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C.R.Brome*, J.S.Butterworth*, K.J.Coakley§, M.S.Dewey†, S.N.Dzhosyuk*, R.Golub‡, G.L.Greene¶, K.Habicht‡, P.R.Huffman*†, S.K.Lamoreaux¶, C.E.H.Mattoni*, D.N.McKinsey*, F.E.Wietfeldt*†, J.M.Doyle*
* Harvard University, Cambridge, MA 02138, USA.
§ National Institute of Standards and Technology, Boulder, CO 80303, USA.
† National Institute of Standards and Technology, Gaithersburg, MD 20899, USA.
‡ Hahn-Meitner-Institut, Berlin, Germany.
¶ Los Alamos National Laboratory, Los Alamos, NM 87545, USA.
Measurement of the neutron lifetime expands our knowledge of the weak nuclear force and our understanding of the creation of matter during the Big Bang. Magnetic trapping offers the possibility for a new technique to measure the neutron lifetime which is free from the systematic errors which have limited previous measurements. We have successufully demonstrated the magnetic trapping of neutrons. The trapping region is filled with superfluid 4He, which is used to load neutrons into the trap and as a scintillator to detect their decay. Neutrons have a lifetime in the trap of 750+330/-200 seconds, limited primarily by their beta-decay. This work verifies the theoretical predictions of the loading process and the technique of magnetic trapping of neutrons. Further refinement of this method should lead to improved precision in the measurement of the beta-decay lifetime of the neutron.
Our method of trapping neutrons employs the interaction of the magnetic moment of the neutron (|µn| = 1.9µN = 0.7mK/T) with a static but spatially varying magnetic field. Low field seeking states (ms = +1/2) are trapped in a potential well surrounding a magnetic field minimum in free space. Axial confinement is provided by two solenoids with the same current sense. Radial confinement is provided by four current bars parallel to the beam axis which together form a quadrupolar field. This defines a cylindrical confinement region centered around the beam axis.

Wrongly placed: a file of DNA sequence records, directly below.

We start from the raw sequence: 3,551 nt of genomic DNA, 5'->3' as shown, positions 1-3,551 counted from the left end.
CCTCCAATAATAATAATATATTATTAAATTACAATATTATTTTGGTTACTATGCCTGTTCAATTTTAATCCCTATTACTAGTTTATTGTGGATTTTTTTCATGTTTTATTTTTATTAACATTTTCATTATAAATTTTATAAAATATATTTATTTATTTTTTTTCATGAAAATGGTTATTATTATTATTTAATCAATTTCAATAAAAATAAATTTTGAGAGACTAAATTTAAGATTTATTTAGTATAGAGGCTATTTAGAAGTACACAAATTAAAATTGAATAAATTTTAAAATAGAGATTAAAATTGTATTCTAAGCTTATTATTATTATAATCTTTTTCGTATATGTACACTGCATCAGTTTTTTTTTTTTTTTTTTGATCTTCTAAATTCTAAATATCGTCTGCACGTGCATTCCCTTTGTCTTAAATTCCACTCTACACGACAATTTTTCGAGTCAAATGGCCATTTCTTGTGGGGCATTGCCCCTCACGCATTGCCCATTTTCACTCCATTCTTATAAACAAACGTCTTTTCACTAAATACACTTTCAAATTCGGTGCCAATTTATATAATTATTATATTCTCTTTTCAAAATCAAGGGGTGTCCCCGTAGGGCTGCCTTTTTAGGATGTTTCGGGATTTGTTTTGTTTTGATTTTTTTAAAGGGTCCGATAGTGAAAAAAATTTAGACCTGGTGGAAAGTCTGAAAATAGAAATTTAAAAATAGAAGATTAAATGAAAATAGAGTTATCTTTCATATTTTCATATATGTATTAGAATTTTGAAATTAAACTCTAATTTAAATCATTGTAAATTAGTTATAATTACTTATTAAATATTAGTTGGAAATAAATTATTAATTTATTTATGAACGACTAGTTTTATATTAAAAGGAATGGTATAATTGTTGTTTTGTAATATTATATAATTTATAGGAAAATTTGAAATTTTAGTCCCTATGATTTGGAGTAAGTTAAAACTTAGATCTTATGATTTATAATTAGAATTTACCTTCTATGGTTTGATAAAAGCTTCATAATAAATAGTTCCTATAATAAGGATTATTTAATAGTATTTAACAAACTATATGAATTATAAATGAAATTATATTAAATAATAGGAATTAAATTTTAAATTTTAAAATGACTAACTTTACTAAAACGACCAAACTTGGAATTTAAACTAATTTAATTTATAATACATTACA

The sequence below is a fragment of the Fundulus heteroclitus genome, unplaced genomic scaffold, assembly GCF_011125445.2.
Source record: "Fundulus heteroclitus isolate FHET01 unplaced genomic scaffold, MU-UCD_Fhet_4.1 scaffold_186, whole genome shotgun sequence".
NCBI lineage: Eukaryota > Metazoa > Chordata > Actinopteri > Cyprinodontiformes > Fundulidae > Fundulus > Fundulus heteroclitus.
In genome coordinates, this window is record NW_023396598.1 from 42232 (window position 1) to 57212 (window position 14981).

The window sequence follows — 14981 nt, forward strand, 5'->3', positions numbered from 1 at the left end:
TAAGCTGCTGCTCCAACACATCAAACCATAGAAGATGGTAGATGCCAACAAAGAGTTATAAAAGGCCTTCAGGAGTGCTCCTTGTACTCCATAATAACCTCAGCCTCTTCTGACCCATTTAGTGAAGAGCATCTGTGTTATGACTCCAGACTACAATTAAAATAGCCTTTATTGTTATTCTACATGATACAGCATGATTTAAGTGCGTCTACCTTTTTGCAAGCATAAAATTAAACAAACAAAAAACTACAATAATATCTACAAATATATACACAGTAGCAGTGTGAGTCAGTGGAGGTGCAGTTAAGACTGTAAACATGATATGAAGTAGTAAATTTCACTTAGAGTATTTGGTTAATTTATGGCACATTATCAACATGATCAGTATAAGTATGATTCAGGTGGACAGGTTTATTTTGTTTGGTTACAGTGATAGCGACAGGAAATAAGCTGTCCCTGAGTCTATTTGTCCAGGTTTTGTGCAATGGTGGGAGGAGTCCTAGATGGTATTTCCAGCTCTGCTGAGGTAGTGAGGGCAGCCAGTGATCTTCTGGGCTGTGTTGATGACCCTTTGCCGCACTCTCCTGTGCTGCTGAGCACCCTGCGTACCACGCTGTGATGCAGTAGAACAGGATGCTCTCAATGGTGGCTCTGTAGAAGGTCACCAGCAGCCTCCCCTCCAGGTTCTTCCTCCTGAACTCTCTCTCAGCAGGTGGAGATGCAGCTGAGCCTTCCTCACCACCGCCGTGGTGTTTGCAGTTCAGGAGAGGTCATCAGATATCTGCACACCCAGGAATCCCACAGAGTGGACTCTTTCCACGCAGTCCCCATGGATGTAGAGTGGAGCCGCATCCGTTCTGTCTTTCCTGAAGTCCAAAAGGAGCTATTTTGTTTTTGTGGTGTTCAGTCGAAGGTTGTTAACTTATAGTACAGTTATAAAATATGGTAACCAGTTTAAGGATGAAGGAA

In order to magnetically trap a neutron, its total energy must be reduced to less than the trapping potential while it is located inside the confinement region. The superthermal technique for UCN production, as proposed by Golub and Pendlebury, satisfies this requirement. The neutron dispersion curve (Q2/2m) intersects the Landau-Feynman dispersion curve for elementary excitations in superfluid 4He at an energy of 0.95meV (11K or a neutron wavelength of 0.89nm). Neutrons close to this energy can scatter to near rest by emission of a single phonon. The rate for the inverse process, upscattering by absorption of a phonon, is suppressed by the Boltzmann factor e-11K/T, where T is the temperature of the superfluid helium bath. This allows neutrons with energies less than the trap depth (~1mK) to remain out of thermal equilibrium with the warmer liquid helium for times much longer than the neutron lifetime.
When a trapped neutron decays, the resulting electron recoils through the liquid helium, producing ionization tracks less than 1.5cm long. Ionized helium recombines to form He2* molecules, in both singlet and triplet states. Molecules in the singlet states decay promptly, emitting extreme ultraviolet (EUV) photons in a broad peak centered around 80nm. The combined process of ionization leading to EUV radiation is very efficient; roughly 15 prompt EUV photons are emitted per keV of beta energy.
Although in principle it is possible to detect the EUV light di"RECT"ly, such an approach is impractical due to experimental difficulties in using EUV detectors at low temperatures and in the presence of neutrons. Furthermore, the absence of materials for transmitting and reflecting such radiation precludes the use of room temperature EUV detection. Therefore we frequency downconvert the EUV light to the visible before transporting it out of the cryostat and into a photomultiplier tube (PMT) at room temperature.
A picture of our apparatus is shown above. The key requirement for the apparatus is to allow a cold neutron beam to pass through the center of the trapping region while this region is filled with <250mK superfluid helium. In addition, neutron-induced activation and luminescence of surrounding materials must be kept to a minimum.
The entire cryogenic apparatus resides within a dewar which is shaped like an inverted-"T". The dewar has two sections: a vertical section which houses a 400µW (cooling power at 100mK) dilution refrigerator and a horizontal section attached below which holds the magnetic trap and detection system. The two sections are assembled independently and joined using an arrangement of sliding seals. Neutrons enter the apparatus through a series of teflon windows, which form vacuum seals and transmit neutrons with low scatter. Beryllium foils at 77K and 4K prevent heating from blackbody radiation.